I read the first two books of the Tapestry around a decade or more ago. So they are a little fuzzy now. But I recall feeling that there were just too many characters. They each did not seem to get enough time individually to show their adaptations and growth in the new world. Instead the story seemed to rush through their various acclimations. I think it would have been a better story with only one protagonist, or at the most two, so that a lot more attention could have been given to their development.


--------------------
User is offlineProfile CardPM
Go to the top of the page
+Quote Post
Decrepit
post Dec 6 2019, 11:43 AM
Post #1051


Master
Group Icon
Joined: 9-September 15
From: Mid-South USA



QUOTE(SubRosa @ Dec 5 2019, 03:18 PM) *

QUOTE(Decrepit @ Dec 5 2019, 04:10 PM) *

I settled on The Summer Tree, book one of The Fionavar Tapestry by Guy Gavriel Kay. I'm not far in, and find it slow going. For one thing, it's a book I like very much. I've read it six times before, most recently late 2015. That's a problem, in that I remember it TOO well. (A great rarity for me.) Also, it begins with a trope I'm not overly fond of - persons from this world and time being transported to an alternate reality, where they not only survive and thrive, but become movers and shakers in that world. I rarely find this scenario convincing. As fine a writer as Kay is, the lead-up to the crossing doesn't convince here. I thought so my initial read. Subsequent reads haven't convinced me otherwise. That said, once in their new environment things begin to improve. Pretty soon I'll be as hooked as ever. Or so I hope.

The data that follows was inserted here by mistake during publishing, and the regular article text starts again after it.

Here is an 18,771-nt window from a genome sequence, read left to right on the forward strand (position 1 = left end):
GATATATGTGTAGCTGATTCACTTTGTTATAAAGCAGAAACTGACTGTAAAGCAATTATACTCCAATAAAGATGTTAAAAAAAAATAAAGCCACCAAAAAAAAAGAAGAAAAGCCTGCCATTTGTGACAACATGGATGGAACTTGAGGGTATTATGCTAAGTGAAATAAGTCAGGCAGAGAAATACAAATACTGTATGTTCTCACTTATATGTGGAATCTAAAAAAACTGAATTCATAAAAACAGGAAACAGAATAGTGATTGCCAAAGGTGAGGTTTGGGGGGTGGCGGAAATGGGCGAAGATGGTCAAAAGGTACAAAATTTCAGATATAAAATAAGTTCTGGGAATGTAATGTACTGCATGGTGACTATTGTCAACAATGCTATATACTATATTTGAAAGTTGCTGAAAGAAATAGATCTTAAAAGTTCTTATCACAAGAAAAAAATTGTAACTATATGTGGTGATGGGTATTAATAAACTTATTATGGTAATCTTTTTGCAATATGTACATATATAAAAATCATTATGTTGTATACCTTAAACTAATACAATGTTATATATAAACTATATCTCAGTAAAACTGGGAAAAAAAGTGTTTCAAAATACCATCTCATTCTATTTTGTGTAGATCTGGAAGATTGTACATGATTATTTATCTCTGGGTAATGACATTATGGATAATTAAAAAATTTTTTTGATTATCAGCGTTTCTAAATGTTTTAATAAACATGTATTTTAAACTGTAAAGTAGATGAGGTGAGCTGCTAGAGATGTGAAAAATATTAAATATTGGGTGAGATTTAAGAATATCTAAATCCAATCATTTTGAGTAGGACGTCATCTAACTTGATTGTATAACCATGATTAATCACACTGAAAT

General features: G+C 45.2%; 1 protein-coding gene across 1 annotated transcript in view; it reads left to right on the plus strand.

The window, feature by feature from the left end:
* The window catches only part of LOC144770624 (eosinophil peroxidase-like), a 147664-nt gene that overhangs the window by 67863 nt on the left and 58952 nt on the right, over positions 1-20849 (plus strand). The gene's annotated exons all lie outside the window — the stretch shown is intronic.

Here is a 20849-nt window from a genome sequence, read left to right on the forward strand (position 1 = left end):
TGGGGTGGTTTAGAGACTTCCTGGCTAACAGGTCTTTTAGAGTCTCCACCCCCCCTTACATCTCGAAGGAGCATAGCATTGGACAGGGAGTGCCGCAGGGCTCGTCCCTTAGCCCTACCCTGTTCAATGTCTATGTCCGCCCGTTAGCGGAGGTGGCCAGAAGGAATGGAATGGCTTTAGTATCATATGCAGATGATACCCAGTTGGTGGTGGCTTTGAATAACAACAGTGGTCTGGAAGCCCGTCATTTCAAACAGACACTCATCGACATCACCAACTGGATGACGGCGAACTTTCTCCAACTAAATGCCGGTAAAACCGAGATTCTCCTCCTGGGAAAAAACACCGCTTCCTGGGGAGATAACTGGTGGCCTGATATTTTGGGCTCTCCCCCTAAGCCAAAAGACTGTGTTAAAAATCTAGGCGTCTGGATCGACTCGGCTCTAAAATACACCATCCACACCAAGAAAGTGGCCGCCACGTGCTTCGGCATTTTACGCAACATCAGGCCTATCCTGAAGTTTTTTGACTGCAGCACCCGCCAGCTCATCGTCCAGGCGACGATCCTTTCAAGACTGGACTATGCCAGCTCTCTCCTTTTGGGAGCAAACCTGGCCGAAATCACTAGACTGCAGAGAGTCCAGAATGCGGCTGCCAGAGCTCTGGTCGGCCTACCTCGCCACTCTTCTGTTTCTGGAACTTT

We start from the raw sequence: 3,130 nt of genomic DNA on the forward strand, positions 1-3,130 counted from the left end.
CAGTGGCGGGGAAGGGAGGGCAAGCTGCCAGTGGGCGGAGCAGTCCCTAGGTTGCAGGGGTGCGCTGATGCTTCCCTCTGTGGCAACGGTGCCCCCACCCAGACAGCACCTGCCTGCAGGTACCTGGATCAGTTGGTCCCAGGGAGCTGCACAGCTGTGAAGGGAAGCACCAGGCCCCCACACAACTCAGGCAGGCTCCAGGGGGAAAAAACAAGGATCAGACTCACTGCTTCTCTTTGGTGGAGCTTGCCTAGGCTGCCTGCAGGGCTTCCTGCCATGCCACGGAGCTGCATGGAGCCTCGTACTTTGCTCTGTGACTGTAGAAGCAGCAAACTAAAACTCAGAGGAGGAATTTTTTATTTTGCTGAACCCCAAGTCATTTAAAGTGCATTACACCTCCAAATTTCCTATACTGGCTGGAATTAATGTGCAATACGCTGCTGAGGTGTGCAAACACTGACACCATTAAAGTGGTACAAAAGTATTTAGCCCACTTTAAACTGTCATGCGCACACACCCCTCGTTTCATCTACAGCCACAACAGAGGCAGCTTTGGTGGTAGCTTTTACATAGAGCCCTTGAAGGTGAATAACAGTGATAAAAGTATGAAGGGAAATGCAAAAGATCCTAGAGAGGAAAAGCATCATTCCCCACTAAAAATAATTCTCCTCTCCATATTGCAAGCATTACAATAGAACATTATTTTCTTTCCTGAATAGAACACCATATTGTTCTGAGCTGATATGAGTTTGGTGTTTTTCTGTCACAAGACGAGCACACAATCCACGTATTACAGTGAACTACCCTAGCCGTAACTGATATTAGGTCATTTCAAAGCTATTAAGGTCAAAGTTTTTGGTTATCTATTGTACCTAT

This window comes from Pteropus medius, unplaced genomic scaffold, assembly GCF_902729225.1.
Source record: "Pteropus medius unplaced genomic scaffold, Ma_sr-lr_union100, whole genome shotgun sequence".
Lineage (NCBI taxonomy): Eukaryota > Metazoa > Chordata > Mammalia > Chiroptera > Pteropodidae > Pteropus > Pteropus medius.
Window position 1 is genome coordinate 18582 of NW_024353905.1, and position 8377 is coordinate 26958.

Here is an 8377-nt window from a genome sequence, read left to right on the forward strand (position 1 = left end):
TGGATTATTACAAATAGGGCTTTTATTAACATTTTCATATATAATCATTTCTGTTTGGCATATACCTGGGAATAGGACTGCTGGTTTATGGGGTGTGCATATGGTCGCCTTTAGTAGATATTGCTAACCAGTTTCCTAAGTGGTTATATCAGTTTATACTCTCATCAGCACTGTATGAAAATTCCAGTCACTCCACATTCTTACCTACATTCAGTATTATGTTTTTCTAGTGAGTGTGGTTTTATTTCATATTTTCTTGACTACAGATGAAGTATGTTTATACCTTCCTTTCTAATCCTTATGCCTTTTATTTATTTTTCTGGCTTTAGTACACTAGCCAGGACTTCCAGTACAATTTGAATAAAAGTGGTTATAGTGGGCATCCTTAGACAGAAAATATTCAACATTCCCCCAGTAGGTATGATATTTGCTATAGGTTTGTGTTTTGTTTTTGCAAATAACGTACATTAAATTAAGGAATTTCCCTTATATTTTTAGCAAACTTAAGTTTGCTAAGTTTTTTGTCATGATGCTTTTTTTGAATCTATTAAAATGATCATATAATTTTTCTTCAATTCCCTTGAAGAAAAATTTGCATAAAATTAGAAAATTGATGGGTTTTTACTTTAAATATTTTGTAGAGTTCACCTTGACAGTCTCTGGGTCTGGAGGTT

I read the first two books of the Tapestry around a decade or more ago. So they are a little fuzzy now. But I recall feeling that there were just too many characters. They each did not seem to get enough time individually to show their adaptations and growth in the new world. Instead the story seemed to rush through their various acclimations. I think it would have been a better story with only one protagonist, or at the most two, so that a lot more attention could have been given to their development.

Interesting comment. I hadn't considered single vs multi protagonists in literature before. Had someone asked me about it out-of-the-blue, I'd have announced myself neutral on the subject. However, thinking back on the many novels I've read, a large percentage of favorites fall in the 'multi viewpoints' camp. Enough so to consist in a preference. Maybe a substantial preference. Don't know where I'm going with this...or if it means much of anything other than the obvious.


--------------------
User is offlineProfile CardPM
Go to the top of the page
+Quote Post
Decrepit
post Dec 14 2019, 09:04 PM
Post #1052


Master
Group Icon
Joined: 9-September 15
From: Mid-South USA



At 1310 this afternoon, lying on the sofa, I concluded my seventh read of Guy Gavriel Kay's The Summer Tree, book one of The Fionavar Tapestry. Good as ever!, with the caveat of feeling the movement-between-realities opening section left something to be desired. Took longer to finish than it should have, mainly due being a read-while-abed person who can rarely lie down long without being bothered by some combo of neck and/or shoulder and/or upper back pain.

Book two, The Wandering Fire, sits on the sofa waiting my return.


--------------------
User is offlineProfile CardPM
Go to the top of the page
+Quote Post
Decrepit
post Dec 22 2019, 11:23 AM
Post #1053


Master
Group Icon
Joined: 9-September 15
From: Mid-South USA